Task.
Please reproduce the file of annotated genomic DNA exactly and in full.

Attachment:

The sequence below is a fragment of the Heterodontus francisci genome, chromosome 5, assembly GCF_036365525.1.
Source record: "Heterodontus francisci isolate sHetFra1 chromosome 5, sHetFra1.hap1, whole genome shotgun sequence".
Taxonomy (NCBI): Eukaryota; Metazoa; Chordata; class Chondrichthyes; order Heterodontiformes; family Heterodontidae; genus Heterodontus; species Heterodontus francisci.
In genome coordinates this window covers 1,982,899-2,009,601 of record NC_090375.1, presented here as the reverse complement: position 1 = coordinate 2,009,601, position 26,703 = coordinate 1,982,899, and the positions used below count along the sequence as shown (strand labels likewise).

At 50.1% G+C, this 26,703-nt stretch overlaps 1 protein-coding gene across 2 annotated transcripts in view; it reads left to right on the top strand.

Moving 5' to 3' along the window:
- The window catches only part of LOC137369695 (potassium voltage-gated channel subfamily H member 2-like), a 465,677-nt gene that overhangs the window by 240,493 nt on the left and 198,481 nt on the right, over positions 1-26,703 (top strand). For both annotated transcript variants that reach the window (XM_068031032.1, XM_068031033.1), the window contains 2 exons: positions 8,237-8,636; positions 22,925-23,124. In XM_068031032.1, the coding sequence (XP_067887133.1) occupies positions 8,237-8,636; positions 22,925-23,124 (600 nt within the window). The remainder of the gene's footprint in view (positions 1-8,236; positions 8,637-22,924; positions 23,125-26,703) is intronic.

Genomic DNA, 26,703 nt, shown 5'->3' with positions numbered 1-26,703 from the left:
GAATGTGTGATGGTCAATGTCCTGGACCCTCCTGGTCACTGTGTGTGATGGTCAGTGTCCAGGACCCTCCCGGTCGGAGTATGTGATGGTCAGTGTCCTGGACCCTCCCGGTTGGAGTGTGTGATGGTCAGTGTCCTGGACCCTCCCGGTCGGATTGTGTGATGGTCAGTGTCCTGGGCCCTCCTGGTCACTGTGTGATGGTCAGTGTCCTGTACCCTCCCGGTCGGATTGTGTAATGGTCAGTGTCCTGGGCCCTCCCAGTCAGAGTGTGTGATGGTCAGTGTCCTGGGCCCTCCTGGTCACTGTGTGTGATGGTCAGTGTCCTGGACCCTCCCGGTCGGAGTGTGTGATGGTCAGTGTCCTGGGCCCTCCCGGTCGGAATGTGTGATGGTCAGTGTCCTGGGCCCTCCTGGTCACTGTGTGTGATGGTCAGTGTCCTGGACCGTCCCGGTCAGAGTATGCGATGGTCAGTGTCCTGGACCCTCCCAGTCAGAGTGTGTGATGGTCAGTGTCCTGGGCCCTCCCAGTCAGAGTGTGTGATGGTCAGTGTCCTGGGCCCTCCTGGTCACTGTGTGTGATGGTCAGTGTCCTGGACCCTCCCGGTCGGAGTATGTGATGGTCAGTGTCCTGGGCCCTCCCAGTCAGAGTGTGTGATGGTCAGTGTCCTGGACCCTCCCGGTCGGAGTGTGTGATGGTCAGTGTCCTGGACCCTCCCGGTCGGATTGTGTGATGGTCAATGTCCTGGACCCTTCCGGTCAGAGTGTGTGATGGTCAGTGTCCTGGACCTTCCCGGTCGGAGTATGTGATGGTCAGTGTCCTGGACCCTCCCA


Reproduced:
The sequence below is a fragment of the Heterodontus francisci genome, chromosome 5, assembly GCF_036365525.1.
Source record: "Heterodontus francisci isolate sHetFra1 chromosome 5, sHetFra1.hap1, whole genome shotgun sequence".
Taxonomy (NCBI): Eukaryota; Metazoa; Chordata; class Chondrichthyes; order Heterodontiformes; family Heterodontidae; genus Heterodontus; species Heterodontus francisci.
In genome coordinates this window covers 1,982,899-2,009,601 of record NC_090375.1, presented here as the reverse complement: position 1 = coordinate 2,009,601, position 26,703 = coordinate 1,982,899, and the positions used below count along the sequence as shown (strand labels likewise).

At 50.1% G+C, this 26,703-nt stretch overlaps 1 protein-coding gene across 2 annotated transcripts in view; it reads left to right on the top strand.

Moving 5' to 3' along the window:
- The window catches only part of LOC137369695 (potassium voltage-gated channel subfamily H member 2-like), a 465,677-nt gene that overhangs the window by 240,493 nt on the left and 198,481 nt on the right, over positions 1-26,703 (top strand). For both annotated transcript variants that reach the window (XM_068031032.1, XM_068031033.1), the window contains 2 exons: positions 8,237-8,636; positions 22,925-23,124. In XM_068031032.1, the coding sequence (XP_067887133.1) occupies positions 8,237-8,636; positions 22,925-23,124 (600 nt within the window). The remainder of the gene's footprint in view (positions 1-8,236; positions 8,637-22,924; positions 23,125-26,703) is intronic.

Genomic DNA, 26,703 nt, shown 5'->3' with positions numbered 1-26,703 from the left:
GAATGTGTGATGGTCAATGTCCTGGACCCTCCTGGTCACTGTGTGTGATGGTCAGTGTCCAGGACCCTCCCGGTCGGAGTATGTGATGGTCAGTGTCCTGGACCCTCCCGGTTGGAGTGTGTGATGGTCAGTGTCCTGGACCCTCCCGGTCGGATTGTGTGATGGTCAGTGTCCTGGGCCCTCCTGGTCACTGTGTGATGGTCAGTGTCCTGTACCCTCCCGGTCGGATTGTGTAATGGTCAGTGTCCTGGGCCCTCCCAGTCAGAGTGTGTGATGGTCAGTGTCCTGGGCCCTCCTGGTCACTGTGTGTGATGGTCAGTGTCCTGGACCCTCCCGGTCGGAGTGTGTGATGGTCAGTGTCCTGGGCCCTCCCGGTCGGAATGTGTGATGGTCAGTGTCCTGGGCCCTCCTGGTCACTGTGTGTGATGGTCAGTGTCCTGGACCGTCCCGGTCAGAGTATGCGATGGTCAGTGTCCTGGACCCTCCCAGTCAGAGTGTGTGATGGTCAGTGTCCTGGGCCCTCCCAGTCAGAGTGTGTGATGGTCAGTGTCCTGGGCCCTCCTGGTCACTGTGTGTGATGGTCAGTGTCCTGGACCCTCCCGGTCGGAGTATGTGATGGTCAGTGTCCTGGGCCCTCCCAGTCAGAGTGTGTGATGGTCAGTGTCCTGGACCCTCCCGGTCGGAGTGTGTGATGGTCAGTGTCCTGGACCCTCCCGGTCGGATTGTGTGATGGTCAATGTCCTGGACCCTTCCGGTCAGAGTGTGTGATGGTCAGTGTCCTGGACCTTCCCGGTCGGAGTATGTGATGGTCAGTGTCCTGGACCCTCCCA